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Patrice Evra laments Paul Pogba 'loss'

Patrice Evra believes that Paul Pogba was “a huge loss” to Manchester United, as Juventus president Andrea Agnelli has conceded it is going to be difficult for the club to hold on to the midfielder.

Paul Pogba scored for Juventus against Torino.
Paul Pogba left Manchester United for Juventus in 2012.

Rzouki: Juve's defence

Pogba left United for Juventus in 2012 when his contract at Old Trafford expired, and has since gone on to become a France international and a regular for the Bianconeri -- helping them to win Serie A last season.

But while the 20-year-old, who made seven appearances as a substitute, never started a game for United, Evra said the club’s senior players still had a high opinion of him.

Evra told TF1: “His [Pogba's] talent on the pitch, his aggression, his presence, is very rare. He very quickly earned the respect of players like Ryan Giggs and Paul Scholes.

“It’s true that you have to win over the manager too, but to have won the dressing room like he did [was impressive]. It was truly a huge loss when he left the club.”

Meanwhile, lamenting the financial weakness of Italian football at present, Agnelli has said that Juventus’ resolve could well be tested in the coming years, and that it would be difficult for the club to say no if the right offer were to come in for a player such as Pogba.

“Italy’s no longer a final destination, but it’s a transit destination,” Agnelli said at the Leaders in Football Conference in London. “I’m trying to think of what will be of us in two or three years’ time if we get a massive offer for one of the best talents we’ve got today, Pogba, the French 20-year-old. Will we be able to retain him? I don’t know. I don’t think, at the moment, we have the strength to retain such a player.”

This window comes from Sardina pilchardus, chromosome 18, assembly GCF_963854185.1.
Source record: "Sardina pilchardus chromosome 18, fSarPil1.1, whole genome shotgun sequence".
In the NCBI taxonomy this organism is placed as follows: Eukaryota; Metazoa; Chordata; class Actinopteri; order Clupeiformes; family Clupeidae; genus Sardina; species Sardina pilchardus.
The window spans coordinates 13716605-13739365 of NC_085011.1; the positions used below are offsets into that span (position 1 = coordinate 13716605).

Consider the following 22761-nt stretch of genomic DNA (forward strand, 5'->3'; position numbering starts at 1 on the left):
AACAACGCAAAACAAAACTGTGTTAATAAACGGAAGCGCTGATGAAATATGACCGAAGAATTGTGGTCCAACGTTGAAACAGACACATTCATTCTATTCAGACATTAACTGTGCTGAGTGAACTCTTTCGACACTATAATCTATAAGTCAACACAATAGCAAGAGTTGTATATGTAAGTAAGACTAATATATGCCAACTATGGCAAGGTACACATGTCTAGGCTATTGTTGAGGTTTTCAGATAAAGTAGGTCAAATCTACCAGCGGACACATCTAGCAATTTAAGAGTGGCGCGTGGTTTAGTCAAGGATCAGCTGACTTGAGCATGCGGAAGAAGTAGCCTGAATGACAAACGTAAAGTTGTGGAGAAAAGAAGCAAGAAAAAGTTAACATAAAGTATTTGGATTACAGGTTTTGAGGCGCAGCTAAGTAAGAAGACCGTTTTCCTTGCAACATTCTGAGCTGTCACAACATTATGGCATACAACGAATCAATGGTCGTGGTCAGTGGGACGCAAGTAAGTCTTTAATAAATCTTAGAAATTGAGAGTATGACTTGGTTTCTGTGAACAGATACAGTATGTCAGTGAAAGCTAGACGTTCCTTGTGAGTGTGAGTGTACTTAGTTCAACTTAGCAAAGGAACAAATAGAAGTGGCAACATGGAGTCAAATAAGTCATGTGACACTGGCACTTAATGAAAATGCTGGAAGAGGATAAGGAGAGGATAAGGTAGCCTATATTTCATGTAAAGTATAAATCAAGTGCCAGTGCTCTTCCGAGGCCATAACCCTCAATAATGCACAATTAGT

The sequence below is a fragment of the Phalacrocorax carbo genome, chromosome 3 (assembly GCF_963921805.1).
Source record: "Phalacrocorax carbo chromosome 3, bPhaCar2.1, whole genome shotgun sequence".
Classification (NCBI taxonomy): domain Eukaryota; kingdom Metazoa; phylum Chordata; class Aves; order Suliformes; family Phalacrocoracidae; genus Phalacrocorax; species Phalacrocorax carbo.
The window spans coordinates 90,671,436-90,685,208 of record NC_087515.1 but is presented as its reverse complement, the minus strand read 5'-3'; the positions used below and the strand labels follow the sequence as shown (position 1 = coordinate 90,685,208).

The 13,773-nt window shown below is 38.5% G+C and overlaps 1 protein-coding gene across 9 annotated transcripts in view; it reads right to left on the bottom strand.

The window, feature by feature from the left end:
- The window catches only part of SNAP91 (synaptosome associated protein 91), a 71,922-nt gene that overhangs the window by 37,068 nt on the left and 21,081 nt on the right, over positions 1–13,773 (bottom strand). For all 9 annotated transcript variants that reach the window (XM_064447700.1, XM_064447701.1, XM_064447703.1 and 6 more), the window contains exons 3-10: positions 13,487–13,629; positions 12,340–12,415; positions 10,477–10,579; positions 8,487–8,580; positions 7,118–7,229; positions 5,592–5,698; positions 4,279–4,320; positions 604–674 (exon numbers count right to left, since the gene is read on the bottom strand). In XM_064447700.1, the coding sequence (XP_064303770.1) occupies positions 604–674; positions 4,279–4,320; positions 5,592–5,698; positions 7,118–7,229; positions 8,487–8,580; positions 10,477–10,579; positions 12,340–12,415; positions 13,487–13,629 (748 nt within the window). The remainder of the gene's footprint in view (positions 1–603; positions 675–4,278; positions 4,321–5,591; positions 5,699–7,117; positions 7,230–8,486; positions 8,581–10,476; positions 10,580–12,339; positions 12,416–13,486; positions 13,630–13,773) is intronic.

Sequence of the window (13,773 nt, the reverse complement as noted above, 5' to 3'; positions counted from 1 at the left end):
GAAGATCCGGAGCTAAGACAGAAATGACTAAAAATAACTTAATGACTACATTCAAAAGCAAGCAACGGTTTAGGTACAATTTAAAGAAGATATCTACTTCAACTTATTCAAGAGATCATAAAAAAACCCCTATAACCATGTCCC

Juventus gained the most revenue from the last edition of the Champions League, raking in more than eventual winners Bayern Munich due to the market share of television rights, combined with the early elimination of AC Milan.

Yet not even that is enough to help the Bianconeri compete in a difficult financial climate, which Agnelli believes is hitting Italian football more than other leagues around Europe, due to the aging state of its infrastructure

Fan numbers are on the decrease and revenue from matchdays and commercial activities in and around the stadium are among the lowest in Europe, with Juve the only club in Italy to own their own ground.

“The main reform needed in Italian football is to improve the stadia,” Agnelli said. “Juventus and other clubs have got to be at the centre of political reform required to make our football grow. You can be attractive, but you’ve also got to have economic strength.

“If we look back at what Serie A was ten or 15 years ago, it was the league where all the top international players dreamed of playing. When I was studying in England, the games were being shown on TV here and everybody was talking about them. Times have changed.

“The Premier League of today is not the same as it was then, elsewhere German football has grown over the past decade. Spain have two of the most successful brands in the world and France can rely on foreign investment.”

Juventus midfielder Claudio Marchisio would likely benefit from an eventual sale of Pogba, but only to the extent that he would have less competition for a place in the team.

“He’s a precious young talent,” Marchisio said while on international duty with Italy. “He showed his potential last year and I hope to have him as a teammate for as long as possible.”

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